Strong demand for Italian bonds

Sat, Feb 25, 2012, 00:00

ITALIAN BONDS advanced, with 10-year debt heading for a seventh week of gains, after the nation raised its maximum amount at an auction of zero-coupon notes.

Spanish bonds gained for the seventh day before the European Central Bank offers regional banks a second round of three-year loans next week as it seeks to contain the sovereign debt crisis.

“It was a very strong zero-coupon auction,” said Peter Chatwell, a fixed-income strategist at Credit Agricole Corporate and Investment Bank in London. The results are “indicative of continued demand for shorter-maturity Italian paper over the past couple of months.”

The Italian 10-year bond yield fell seven basis points, or 0.07 percentage point, to 5.48 per cent, extending this week’s decline to 10 basis points.

The 5 per cent bond due March 2022 rose 0.475, or €4.75 per €1,000 face amount, to 96.895. Two-year yields dropped 10 basis points to 2.82 per cent.

Italy sold €3 billion of two-year, zero-coupon notes at an average yield of 3.013 per cent, down from 3.763 per cent at the previous offering on January 26th. The nation also auctioned €1.5 billion of inflation-linked debt.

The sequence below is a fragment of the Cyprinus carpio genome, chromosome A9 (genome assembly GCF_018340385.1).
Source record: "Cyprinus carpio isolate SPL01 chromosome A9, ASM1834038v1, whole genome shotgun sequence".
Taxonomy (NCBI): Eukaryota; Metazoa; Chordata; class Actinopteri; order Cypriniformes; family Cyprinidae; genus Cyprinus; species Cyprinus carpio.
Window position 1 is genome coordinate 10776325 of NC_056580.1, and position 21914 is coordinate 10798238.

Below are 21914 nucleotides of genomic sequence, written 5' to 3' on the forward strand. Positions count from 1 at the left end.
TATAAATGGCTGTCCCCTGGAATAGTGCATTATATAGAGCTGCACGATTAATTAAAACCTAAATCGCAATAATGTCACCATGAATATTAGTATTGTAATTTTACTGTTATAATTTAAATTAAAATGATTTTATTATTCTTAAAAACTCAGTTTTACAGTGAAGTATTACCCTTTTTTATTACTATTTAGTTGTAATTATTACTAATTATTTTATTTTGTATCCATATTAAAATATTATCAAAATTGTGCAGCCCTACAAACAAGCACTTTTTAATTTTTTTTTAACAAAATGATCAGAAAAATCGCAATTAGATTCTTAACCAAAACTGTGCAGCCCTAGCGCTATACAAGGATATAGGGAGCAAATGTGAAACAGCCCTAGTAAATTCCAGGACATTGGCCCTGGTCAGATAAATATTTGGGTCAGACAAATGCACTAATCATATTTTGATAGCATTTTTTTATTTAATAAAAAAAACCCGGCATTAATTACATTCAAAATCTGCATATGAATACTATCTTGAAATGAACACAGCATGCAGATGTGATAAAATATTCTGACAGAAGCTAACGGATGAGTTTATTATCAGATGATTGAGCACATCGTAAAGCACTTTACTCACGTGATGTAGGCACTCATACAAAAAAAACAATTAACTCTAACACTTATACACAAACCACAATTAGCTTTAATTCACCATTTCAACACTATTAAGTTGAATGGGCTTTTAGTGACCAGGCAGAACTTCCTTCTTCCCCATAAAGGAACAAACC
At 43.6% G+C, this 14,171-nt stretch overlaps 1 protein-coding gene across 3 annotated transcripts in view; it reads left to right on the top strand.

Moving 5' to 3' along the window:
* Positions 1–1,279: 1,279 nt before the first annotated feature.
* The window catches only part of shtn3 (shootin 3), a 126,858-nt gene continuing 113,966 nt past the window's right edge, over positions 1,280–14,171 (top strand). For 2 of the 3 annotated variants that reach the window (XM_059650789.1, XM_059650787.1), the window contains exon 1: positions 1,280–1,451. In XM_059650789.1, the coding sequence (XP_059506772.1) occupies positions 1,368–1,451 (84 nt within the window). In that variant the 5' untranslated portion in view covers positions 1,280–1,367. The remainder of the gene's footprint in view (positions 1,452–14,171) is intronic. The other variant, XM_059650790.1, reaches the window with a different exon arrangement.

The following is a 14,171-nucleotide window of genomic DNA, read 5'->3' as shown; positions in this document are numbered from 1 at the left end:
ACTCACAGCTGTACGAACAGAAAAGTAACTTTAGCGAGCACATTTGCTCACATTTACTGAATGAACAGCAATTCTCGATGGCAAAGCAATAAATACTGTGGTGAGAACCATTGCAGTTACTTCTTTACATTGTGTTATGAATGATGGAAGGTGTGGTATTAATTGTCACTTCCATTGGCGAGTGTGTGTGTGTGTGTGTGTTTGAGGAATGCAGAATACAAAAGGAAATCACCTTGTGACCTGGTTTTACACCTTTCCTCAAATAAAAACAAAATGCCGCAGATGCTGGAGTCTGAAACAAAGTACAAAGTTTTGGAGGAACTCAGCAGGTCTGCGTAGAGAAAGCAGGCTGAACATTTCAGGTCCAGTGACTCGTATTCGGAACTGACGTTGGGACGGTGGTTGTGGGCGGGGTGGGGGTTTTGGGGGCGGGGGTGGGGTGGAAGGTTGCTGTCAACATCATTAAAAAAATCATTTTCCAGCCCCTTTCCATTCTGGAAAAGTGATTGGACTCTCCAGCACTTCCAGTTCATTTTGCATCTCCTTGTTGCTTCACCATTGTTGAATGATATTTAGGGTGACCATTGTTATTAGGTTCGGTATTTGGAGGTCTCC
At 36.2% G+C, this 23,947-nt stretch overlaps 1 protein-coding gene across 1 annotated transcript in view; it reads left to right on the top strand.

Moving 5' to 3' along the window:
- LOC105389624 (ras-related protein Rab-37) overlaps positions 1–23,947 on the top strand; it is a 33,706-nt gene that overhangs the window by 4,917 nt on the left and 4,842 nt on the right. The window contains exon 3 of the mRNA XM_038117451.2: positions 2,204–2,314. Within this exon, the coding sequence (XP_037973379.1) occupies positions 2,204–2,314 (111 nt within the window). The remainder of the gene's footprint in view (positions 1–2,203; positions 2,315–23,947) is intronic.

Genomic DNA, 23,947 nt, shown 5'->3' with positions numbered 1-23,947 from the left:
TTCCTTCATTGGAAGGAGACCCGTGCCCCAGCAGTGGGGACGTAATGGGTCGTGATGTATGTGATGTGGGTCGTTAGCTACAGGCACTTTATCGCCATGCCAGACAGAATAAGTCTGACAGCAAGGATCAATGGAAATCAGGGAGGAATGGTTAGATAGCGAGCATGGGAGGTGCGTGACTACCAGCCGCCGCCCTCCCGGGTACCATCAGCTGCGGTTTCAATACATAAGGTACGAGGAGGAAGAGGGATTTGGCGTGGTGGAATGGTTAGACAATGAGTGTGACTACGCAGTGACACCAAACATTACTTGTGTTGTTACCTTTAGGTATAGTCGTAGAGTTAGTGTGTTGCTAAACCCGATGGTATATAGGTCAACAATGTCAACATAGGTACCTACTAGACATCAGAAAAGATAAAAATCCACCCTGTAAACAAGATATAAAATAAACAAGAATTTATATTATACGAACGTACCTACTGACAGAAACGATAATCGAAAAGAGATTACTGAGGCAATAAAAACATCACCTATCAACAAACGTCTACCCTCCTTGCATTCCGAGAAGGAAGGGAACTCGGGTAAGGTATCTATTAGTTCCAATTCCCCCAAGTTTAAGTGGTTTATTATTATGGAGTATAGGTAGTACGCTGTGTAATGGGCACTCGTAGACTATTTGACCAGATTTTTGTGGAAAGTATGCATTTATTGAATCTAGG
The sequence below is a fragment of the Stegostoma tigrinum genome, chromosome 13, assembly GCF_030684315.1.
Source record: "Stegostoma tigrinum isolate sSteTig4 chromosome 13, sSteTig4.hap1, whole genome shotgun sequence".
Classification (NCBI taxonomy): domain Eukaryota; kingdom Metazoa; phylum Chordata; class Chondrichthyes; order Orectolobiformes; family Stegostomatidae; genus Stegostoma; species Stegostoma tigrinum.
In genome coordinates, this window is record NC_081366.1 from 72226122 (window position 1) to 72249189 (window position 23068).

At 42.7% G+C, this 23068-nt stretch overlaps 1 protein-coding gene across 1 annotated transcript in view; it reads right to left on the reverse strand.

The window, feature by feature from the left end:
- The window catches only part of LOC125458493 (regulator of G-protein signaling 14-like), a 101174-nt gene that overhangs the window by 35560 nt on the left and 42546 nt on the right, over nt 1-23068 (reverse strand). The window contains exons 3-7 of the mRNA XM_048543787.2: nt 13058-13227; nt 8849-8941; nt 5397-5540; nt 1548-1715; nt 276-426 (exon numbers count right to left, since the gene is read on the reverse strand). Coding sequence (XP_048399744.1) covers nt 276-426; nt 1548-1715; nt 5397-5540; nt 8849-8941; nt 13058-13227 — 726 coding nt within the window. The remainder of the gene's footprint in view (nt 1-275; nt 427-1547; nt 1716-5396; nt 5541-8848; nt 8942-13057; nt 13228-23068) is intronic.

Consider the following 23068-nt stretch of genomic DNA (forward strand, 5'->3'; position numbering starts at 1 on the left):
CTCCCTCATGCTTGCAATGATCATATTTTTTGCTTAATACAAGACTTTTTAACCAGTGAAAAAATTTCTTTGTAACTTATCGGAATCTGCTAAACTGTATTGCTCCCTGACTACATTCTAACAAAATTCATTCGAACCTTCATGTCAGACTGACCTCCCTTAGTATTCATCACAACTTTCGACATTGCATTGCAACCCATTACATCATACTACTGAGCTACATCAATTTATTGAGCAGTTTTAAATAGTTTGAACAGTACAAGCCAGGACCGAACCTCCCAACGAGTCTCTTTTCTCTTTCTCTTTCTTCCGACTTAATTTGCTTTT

Spanish bonds headed for a second weekly gain before the ECB offers the second of its so-called longer-term refinancing operations on February 28th.

European financial institutions may ask for €470 billion of loans, compared to €489 billion in the previous offering in December, according to the median of 28 estimates in a Bloomberg survey.

“The long-term refinancing operation is the big event and overshadows the rest of the landscape, said David Schnautz, a fixed-income strategist at Commerzbank. “The overall market sentiment is still positive.”

The Spanish 10-year yield fell three basis points to 5.05 per cent, having dropped 21 basis points this week. The two-year notes declined 10 basis points to 2.6 percent.

German 10-year bund yields were within a basis point of the lowest in a week after a government report confirmed Europes biggest economy shrank last quarter. – (Bloomberg)